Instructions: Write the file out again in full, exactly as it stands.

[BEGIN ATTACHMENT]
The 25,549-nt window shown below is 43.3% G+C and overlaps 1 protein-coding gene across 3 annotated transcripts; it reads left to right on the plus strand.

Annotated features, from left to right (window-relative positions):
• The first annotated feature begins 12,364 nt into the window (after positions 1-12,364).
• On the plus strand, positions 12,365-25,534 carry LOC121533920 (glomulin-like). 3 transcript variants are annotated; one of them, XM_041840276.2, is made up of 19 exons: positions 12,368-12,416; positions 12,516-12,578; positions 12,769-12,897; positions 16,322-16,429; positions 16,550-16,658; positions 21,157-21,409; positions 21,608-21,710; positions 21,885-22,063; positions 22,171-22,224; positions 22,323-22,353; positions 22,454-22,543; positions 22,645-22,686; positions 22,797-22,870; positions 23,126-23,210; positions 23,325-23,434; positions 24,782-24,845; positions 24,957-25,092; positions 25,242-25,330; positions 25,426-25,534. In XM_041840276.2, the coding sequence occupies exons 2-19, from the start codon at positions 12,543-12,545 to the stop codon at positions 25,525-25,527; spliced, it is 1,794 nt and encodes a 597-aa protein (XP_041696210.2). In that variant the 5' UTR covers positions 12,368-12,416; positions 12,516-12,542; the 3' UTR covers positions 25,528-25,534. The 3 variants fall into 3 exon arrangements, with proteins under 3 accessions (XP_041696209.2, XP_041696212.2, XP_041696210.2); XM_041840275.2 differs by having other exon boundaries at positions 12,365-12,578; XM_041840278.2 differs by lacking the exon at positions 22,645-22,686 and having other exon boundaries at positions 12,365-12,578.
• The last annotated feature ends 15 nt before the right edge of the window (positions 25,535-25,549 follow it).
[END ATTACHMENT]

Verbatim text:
The 25,549-nt window shown below is 43.3% G+C and overlaps 1 protein-coding gene across 3 annotated transcripts; it reads left to right on the plus strand.

Annotated features, from left to right (window-relative positions):
• The first annotated feature begins 12,364 nt into the window (after positions 1-12,364).
• On the plus strand, positions 12,365-25,534 carry LOC121533920 (glomulin-like). 3 transcript variants are annotated; one of them, XM_041840276.2, is made up of 19 exons: positions 12,368-12,416; positions 12,516-12,578; positions 12,769-12,897; positions 16,322-16,429; positions 16,550-16,658; positions 21,157-21,409; positions 21,608-21,710; positions 21,885-22,063; positions 22,171-22,224; positions 22,323-22,353; positions 22,454-22,543; positions 22,645-22,686; positions 22,797-22,870; positions 23,126-23,210; positions 23,325-23,434; positions 24,782-24,845; positions 24,957-25,092; positions 25,242-25,330; positions 25,426-25,534. In XM_041840276.2, the coding sequence occupies exons 2-19, from the start codon at positions 12,543-12,545 to the stop codon at positions 25,525-25,527; spliced, it is 1,794 nt and encodes a 597-aa protein (XP_041696210.2). In that variant the 5' UTR covers positions 12,368-12,416; positions 12,516-12,542; the 3' UTR covers positions 25,528-25,534. The 3 variants fall into 3 exon arrangements, with proteins under 3 accessions (XP_041696209.2, XP_041696212.2, XP_041696210.2); XM_041840275.2 differs by having other exon boundaries at positions 12,365-12,578; XM_041840278.2 differs by lacking the exon at positions 22,645-22,686 and having other exon boundaries at positions 12,365-12,578.
• The last annotated feature ends 15 nt before the right edge of the window (positions 25,535-25,549 follow it).